That day she had been to a celebratory lunch with the head of the shipping company and she had downed “several dry martinis.” She was, by her own admission, drunk, and she’d never really liked Al, whom she described to the FBI as about 5'5" and 175-180 pounds, with "dark blond hair combed straight back, blue-gray eyes, irregular front teeth, and sensuous lips."
Al had hit on her once, or she on him—they told conflicting stories—but whatever the fact of the matter, she'd been insulted. And now he was ordering her to quit her job and lie low. Eventually, Al said, the Soviets might set her up in a little business, perhaps a hat shop or dress shop or another sort of travel agency, maybe in Baltimore, maybe on the West Coast. After a few months she’d be brought back on line to handle four or five agents. Or maybe she could go teach at the Russian school in Washington.
Bentley was no fool. Al was firing her. And drunk as she was, she was furious. She categorically refused, and told Al “in plain words,” as she recalled, “what I thought of him and the rest of the Russians, and further, told him that I was an American and could not be kicked around.”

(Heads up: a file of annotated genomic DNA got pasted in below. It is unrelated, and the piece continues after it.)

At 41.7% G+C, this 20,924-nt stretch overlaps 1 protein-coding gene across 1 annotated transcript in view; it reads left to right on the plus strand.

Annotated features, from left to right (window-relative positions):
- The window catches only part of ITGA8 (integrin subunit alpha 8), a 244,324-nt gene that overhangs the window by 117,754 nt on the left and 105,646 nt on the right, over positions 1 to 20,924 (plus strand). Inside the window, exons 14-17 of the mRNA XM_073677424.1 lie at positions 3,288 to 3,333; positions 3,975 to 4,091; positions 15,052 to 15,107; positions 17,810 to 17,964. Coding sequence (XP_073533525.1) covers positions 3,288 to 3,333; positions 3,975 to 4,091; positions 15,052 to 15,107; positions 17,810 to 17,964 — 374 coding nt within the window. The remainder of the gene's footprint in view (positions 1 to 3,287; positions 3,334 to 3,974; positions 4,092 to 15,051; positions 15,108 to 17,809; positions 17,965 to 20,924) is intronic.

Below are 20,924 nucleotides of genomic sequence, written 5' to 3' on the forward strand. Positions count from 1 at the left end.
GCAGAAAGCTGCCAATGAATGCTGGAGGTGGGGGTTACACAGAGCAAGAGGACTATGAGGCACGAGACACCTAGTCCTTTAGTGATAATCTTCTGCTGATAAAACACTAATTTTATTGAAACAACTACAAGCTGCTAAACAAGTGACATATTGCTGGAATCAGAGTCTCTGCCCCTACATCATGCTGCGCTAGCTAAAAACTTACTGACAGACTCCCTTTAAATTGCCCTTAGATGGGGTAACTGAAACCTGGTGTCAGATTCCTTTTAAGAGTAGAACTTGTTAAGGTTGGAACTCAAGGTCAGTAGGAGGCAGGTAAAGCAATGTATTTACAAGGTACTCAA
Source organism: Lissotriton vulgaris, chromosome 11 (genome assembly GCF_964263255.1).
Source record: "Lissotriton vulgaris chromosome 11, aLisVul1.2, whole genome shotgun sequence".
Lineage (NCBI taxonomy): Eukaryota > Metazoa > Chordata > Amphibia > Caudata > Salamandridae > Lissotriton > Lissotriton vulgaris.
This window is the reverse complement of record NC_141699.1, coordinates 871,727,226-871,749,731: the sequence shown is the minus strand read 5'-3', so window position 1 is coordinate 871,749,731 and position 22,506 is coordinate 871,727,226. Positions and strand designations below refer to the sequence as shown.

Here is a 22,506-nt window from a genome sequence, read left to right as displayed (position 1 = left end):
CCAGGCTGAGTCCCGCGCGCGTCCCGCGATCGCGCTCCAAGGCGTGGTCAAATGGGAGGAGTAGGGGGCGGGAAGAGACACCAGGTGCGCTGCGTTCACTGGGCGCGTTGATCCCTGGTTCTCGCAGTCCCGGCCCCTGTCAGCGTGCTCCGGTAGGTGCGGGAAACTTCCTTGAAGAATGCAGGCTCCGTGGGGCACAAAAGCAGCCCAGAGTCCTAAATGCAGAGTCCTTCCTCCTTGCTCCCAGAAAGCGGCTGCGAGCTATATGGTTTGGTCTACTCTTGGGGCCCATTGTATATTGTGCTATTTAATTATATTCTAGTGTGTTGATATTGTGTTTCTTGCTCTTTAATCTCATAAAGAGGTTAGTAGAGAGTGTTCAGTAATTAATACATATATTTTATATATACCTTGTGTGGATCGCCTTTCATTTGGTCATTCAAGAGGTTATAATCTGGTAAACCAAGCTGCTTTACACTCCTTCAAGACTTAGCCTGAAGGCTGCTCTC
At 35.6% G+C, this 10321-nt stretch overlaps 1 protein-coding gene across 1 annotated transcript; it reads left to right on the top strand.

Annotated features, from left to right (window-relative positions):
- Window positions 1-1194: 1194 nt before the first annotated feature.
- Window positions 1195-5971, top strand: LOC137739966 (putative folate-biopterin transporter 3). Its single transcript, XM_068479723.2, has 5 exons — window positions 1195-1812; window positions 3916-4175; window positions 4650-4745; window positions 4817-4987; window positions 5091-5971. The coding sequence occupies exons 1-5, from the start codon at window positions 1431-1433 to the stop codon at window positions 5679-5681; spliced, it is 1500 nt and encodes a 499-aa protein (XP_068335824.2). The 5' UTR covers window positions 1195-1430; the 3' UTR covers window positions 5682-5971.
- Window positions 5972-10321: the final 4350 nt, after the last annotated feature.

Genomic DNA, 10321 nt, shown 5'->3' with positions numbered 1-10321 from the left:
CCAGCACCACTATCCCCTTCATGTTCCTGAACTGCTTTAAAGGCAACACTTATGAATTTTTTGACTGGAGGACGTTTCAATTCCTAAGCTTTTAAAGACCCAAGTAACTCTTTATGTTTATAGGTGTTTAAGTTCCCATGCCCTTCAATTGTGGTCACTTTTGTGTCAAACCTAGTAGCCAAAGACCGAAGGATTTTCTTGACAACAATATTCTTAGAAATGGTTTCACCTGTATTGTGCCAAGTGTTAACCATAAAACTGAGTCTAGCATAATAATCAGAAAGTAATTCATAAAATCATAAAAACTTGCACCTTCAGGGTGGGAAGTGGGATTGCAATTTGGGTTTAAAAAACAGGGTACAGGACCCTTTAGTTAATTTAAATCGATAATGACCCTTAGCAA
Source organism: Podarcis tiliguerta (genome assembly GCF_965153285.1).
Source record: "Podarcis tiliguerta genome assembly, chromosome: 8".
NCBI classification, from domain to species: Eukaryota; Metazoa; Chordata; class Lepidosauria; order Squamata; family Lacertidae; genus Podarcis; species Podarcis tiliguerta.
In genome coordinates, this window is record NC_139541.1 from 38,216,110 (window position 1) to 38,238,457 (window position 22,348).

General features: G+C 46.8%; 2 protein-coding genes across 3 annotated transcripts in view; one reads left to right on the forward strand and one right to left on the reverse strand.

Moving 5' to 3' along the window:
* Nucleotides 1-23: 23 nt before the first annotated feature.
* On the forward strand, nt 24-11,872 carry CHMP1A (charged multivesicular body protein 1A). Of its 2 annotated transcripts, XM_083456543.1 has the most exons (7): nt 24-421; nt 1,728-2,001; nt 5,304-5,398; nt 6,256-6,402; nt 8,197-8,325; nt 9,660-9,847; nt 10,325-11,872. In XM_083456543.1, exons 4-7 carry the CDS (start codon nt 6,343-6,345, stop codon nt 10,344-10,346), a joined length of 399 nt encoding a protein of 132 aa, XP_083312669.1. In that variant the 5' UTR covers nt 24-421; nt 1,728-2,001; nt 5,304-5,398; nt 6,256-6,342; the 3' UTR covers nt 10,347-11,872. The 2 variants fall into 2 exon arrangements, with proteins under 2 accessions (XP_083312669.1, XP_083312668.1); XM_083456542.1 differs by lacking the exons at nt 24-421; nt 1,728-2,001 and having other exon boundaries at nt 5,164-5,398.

It didn’t take Bentley long after that to realize she might have sealed her fate with an organization that did not hesitate to liquidate those who betrayed it. And she was right to worry. Subsequent scholarship has revealed Gorsky sent a cable back to Moscow Center saying he’d read her remarks as hints she would go to the Feds. And he was coldly analytical: “Judging by her behavior, she hasn’t betrayed us yet, but we can’t rely on her. Unfortunately she knows too much about us.” Thus “only one remedy is left—the most drastic one—to get rid of her.”